If you haven’t heard of Tabata yet, you probably will soon, because Tabata training is one of the hot new terms in fitness. I first heard of it during spin class, when all of a sudden we were charged with 20 seconds of all out high intensity bursts followed by a few seconds of recovery. And repeat. And repeat again for a total of eight bursts of cycling intensity. Imagine a room full of sweaty people in drenched workout clothes out of breath and panting profusely. That is how Tabata looked that morning at 6:30 a.m. when I first attempted it.
Named after Professor Izumi Tabata, the scientist behind this method of training, Tabata started as a workout for speed skaters in Japan, and it has now become popular in all types of workouts, from spin class to full-body Tabata training. While I was first introduced to Tabata on a spin bike, some people are turning to Tabata-style full-body workouts on a regular basis because they are efficient and effective. The format generally follows the same pattern of 20 seconds of intensity (or as many reps as possible) followed by 10 seconds of rest for four-minute intervals. They begin with a warmup and end with a cool-down.
The Tabata method is not, at least in my opinion, a workout for the faint of heart, if what I experienced in four minutes on a spin bike is any indication of what a full-body workout entails. To confirm that, I asked Kat Robertson of FitnessRebooted.com for her thoughts about Tabata.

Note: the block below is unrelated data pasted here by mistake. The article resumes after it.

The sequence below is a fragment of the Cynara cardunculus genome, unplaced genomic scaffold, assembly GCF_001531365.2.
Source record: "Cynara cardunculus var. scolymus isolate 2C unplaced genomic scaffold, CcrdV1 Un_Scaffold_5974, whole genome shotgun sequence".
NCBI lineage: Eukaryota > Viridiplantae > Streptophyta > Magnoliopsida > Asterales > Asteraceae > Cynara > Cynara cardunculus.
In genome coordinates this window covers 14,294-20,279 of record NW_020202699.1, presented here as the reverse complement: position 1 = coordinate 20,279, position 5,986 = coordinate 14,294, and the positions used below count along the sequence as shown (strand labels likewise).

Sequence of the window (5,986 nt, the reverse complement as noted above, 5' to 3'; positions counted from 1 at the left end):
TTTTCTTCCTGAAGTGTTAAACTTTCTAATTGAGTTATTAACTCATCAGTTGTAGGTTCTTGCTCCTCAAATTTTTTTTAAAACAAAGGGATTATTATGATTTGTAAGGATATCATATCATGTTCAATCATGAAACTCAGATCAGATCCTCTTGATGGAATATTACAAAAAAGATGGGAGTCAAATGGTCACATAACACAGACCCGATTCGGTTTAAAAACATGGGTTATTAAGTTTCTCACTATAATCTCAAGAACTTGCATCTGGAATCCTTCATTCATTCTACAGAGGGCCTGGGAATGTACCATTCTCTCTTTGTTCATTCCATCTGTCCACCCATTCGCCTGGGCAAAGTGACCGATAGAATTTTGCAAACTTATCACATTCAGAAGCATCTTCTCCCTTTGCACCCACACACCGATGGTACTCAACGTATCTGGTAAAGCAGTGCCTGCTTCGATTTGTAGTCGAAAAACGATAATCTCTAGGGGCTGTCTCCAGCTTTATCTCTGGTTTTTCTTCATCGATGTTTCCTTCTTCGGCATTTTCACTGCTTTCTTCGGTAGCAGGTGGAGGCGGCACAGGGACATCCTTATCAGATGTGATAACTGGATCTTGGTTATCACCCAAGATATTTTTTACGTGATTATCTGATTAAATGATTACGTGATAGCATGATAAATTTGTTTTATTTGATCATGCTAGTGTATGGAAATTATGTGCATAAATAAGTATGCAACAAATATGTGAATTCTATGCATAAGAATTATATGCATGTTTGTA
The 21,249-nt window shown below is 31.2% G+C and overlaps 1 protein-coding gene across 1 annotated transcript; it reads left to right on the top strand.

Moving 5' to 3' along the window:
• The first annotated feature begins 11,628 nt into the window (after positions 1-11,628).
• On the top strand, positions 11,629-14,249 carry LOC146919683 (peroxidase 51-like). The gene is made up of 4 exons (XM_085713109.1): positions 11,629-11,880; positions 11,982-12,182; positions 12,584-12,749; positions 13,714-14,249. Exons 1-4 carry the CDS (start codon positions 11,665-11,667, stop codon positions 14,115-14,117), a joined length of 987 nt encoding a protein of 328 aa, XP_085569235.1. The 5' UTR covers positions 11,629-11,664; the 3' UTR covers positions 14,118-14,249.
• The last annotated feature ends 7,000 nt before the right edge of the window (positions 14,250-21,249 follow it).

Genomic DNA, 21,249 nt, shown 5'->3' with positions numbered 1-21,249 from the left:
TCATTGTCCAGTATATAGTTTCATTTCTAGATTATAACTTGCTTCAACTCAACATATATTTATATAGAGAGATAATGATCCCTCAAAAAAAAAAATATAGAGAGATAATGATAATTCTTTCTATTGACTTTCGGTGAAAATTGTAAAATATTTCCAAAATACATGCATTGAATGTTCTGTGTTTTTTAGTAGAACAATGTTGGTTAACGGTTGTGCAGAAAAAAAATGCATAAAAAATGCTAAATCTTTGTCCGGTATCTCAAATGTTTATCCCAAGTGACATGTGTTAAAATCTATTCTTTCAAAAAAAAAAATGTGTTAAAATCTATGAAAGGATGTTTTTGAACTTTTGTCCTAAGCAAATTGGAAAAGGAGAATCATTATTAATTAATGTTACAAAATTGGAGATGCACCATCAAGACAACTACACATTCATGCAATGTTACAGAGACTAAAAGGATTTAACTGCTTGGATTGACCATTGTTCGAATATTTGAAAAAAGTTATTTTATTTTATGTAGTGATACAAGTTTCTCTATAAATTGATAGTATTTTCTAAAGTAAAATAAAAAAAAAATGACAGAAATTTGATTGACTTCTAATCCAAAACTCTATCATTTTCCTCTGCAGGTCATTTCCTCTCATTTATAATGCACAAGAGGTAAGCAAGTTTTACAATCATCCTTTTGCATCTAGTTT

“Tabata is something that I personally incorporate sparingly for the majority of my clients as a means of muscle confusion to mix things up, since putting the body under the same type of physical stress repeatedly will result in a plateau. And training is about progression.
Tabata is a beneficial element for someone looking to build fast-twitch muscle which aids in developing speed. Athletes like runners may benefit more from this type of program than someone who is simply trying to lose a few pounds since it was not designed with the beginner-level fitness enthusiast in mind. I don’t believe I would ever create a training program with Tabata as a ‘standalone’ plan, but it can be a valuable asset incorporated into an overall routine.
No matter who tries out the Tabata training method, they’ll want to be sure they’ve mastered the form of every exercise they intend to cycle through AND that they have a habit of warming up/stretching well before and after workouts because high-intensity repetitions without perfectly proper form (or with ‘cold’ muscles) could potentially result in injury.”
In a recent study, the American Council on Exercise® (ACE) found that the Tabata method can be a powerful tool for enhancing health and facilitating weight loss. Now gyms across the country are offering Tabata in workout classes as well as in personal training sessions. Because it uses extreme amounts of energy and the entire body, experts suggest that you should give yourself ample recovery time in between Tabata workouts. If you want to try a Tabata workout on your own, there are several videos that you can follow along with on Youtube to ensure that you are using proper form. You can also download Tabata music and timers to keep you on track during your workout.
So who’s ready to Tabata with me? 3… 2… 1… Tabata!
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